Report from the 1st Annual Expound Symposium

(cross-posted from

On Saturday the 14th of May I had the opportunity to attend and participate in the 1st Annual Expound Symposium, which was held in Provo at the Brigham Young Academy building.  For anyone who was there, I hope I had a chance to talk to you — I met so many bright and interesting people there. If you didn’t attend, I’m sorry you missed out on a great event!  But no worries, they are already planning next year’s symposium, which, according to current plans, will focus on the topic of temples.  If you didn’t make it this time, you should start making plans to be there next year!

The symposium was very well put together and everyone, both the speakers and attendees, were very well taken care of (we’re talking lots of free food, free drawings for awesome publications, no entrance fee — it doesn’t get much better than this as far as these types of conferences go)!  LDS author Matthew Brown was largely responsible for putting the event together and he did an incredible job of making it a very enlightening and worthwhile experience for everyone involved.  A big thanks to him, his wife, and also to Jeffrey Bradshaw for making this event more than worth it for me to go from Scotland to Provo to be a part of it.  I also want to thank my wife and kids for letting me go and my parents virtually killing the fatted calf for their prodigal son’s return (albeit knowing it would be very short-lived).

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The Deuteronomists and the Suppression of Ancient Truths

In light of some insights I’ve gained from the Old Testament class I tutor for and comments on blog posts I’ve recently read, I’ve decided to post the following material on an important topic for our study of the Old Testament, and the Scriptures in general. This material is largely based on a previous post from my solo blog, Heavenly Ascents.
A question that I often run into when speaking to fellow Latter-day Saints and other Christians about the Bible is the matter of why the Old Testament seems to represent such a different religious perspective from the New Testament. More specifically, why does it seem that many of the doctrines that receive such emphasis in the New Testament (and that are fundamental for Christianity) seem so obscure or even virtually absent in the Old Testament? There are many reasons that can be offered for this problem, which can be a dilemma for any Christian, but perhaps even more so for Mormons, in light of our popular belief that the fundamental doctrines and practices of the Gospel are revealed anew in largely similar form in each dispensation from the beginning of time.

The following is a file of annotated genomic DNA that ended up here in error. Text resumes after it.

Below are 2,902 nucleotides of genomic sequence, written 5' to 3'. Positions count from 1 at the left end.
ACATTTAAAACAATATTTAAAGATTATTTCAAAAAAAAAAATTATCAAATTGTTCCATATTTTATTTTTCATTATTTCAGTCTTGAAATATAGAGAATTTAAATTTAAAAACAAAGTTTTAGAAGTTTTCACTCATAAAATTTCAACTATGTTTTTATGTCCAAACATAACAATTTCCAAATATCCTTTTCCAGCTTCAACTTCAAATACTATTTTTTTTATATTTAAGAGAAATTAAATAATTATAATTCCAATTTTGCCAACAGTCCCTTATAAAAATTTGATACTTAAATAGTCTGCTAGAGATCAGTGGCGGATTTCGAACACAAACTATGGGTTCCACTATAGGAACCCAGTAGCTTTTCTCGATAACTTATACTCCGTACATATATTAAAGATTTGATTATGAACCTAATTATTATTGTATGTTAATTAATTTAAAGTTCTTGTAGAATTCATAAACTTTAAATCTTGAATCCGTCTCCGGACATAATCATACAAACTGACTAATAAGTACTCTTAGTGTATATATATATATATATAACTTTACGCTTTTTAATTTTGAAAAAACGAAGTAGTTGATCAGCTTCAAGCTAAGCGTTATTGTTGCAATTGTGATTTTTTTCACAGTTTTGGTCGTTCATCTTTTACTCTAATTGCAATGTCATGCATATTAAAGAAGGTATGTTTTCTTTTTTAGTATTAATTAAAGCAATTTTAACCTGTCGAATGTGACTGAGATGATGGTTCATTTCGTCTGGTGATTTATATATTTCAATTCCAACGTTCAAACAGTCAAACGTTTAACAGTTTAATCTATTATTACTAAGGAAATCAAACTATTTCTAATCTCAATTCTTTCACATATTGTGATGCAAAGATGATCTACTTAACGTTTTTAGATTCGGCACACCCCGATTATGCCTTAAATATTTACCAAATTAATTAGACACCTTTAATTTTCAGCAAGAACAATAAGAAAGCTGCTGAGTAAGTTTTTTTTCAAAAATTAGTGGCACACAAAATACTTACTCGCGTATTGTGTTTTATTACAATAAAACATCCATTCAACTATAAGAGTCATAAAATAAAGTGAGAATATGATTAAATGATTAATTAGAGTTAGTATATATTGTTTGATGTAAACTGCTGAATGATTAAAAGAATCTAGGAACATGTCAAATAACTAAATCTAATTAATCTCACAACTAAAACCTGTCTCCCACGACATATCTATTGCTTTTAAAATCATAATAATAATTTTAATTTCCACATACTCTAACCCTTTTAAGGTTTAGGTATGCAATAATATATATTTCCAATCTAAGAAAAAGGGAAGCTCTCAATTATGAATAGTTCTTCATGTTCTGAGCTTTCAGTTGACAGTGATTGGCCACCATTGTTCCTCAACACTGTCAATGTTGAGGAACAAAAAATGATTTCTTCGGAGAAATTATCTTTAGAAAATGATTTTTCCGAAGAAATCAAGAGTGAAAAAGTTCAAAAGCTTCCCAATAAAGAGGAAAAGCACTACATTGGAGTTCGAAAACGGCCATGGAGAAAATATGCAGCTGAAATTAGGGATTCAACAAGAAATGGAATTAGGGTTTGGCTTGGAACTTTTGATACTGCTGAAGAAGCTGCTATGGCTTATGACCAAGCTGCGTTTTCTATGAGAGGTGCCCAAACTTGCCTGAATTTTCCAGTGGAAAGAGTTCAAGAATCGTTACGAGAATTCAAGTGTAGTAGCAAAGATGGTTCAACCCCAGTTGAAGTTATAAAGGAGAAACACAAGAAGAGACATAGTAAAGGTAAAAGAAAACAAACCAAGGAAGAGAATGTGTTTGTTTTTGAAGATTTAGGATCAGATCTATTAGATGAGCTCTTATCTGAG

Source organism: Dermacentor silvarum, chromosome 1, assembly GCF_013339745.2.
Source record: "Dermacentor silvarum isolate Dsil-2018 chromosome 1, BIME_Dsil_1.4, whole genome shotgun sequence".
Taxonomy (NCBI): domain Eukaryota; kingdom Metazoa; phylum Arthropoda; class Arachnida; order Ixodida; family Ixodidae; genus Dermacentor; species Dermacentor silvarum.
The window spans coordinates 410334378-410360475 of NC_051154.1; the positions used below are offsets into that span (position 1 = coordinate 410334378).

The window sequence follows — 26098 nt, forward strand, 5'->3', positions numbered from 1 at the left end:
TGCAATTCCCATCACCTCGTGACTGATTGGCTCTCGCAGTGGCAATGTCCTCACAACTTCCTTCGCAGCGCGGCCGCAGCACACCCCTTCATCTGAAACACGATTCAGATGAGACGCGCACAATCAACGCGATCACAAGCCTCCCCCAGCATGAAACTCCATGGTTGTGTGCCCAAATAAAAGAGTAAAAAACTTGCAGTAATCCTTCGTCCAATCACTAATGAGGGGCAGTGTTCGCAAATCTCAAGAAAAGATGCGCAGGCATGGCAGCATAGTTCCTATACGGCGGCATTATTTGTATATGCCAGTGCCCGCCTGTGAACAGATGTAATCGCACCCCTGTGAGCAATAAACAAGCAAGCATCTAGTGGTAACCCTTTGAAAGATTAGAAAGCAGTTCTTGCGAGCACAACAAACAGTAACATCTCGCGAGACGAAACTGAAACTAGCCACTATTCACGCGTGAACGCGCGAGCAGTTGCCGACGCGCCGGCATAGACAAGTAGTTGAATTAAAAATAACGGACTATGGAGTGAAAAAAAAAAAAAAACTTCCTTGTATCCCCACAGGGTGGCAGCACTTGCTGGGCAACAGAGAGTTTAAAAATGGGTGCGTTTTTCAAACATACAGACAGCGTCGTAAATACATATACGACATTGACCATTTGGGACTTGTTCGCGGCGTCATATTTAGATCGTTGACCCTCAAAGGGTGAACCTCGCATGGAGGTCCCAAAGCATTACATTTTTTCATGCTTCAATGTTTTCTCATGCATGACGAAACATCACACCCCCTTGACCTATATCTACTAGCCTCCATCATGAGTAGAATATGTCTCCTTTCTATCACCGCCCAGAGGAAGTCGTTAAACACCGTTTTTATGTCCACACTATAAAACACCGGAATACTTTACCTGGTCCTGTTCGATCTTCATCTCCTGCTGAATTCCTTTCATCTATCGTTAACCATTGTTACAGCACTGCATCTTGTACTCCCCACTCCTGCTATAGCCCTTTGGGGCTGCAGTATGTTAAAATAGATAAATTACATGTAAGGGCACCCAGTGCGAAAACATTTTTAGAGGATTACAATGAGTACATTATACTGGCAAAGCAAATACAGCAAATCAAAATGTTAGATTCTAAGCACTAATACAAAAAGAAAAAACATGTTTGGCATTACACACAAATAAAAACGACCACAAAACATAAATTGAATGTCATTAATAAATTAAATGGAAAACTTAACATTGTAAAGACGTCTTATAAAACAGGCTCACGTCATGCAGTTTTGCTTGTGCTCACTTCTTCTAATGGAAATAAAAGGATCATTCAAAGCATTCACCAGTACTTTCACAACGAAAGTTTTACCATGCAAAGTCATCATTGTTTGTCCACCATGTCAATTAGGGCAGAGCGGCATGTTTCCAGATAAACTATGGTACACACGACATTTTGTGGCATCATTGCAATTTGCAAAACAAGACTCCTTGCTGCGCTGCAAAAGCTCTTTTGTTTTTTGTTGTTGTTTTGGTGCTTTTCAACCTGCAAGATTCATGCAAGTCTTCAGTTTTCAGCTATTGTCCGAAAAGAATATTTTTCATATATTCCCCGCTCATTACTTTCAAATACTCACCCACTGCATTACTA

One of the main issues with the Old Testament in its final form (the form in which we have received it), and the religious views that it can be seen to represent, that is recognized by biblical scholars is the work of the so-called Deuteronomist(s) or Deuteronomic School on the text (and, as a result, the religious views) of the Hebrew Scriptures. This party (it was more likely a group than an individual), it is argued, was responsible for composing the Book of Deuteronomy (not in the time of Moses, but in the time of King Josiah, 7th century BC), and also the Deuteronomic History, comprising the biblical books of Joshua, Judges, 1-2 Samuel and 1-2 Kings (the principal account that we have of Israel’s history). It is also thought that this party edited the writings of the Pentateuch to fit their view of history and theology.
Doing their work well before the Babylonian Exile, the Deuteronomists seem to have been involved in the reforms of King Josiah (see 2 Kings 22-23) and the Book of the Law that apparently served as inspiration for the reforms (2 Kgs 22:8–13) was likely the Book of Deuteronomy that they wrote (or perhaps heavily edited). These reform movements, which are not unique in history, served to ensure that the later theology of the more “mainstream” Jewish sects as well as many of the texts that form our Old Testament canon represented, in many ways, a significantly different belief system from the more ancient Israelite religion.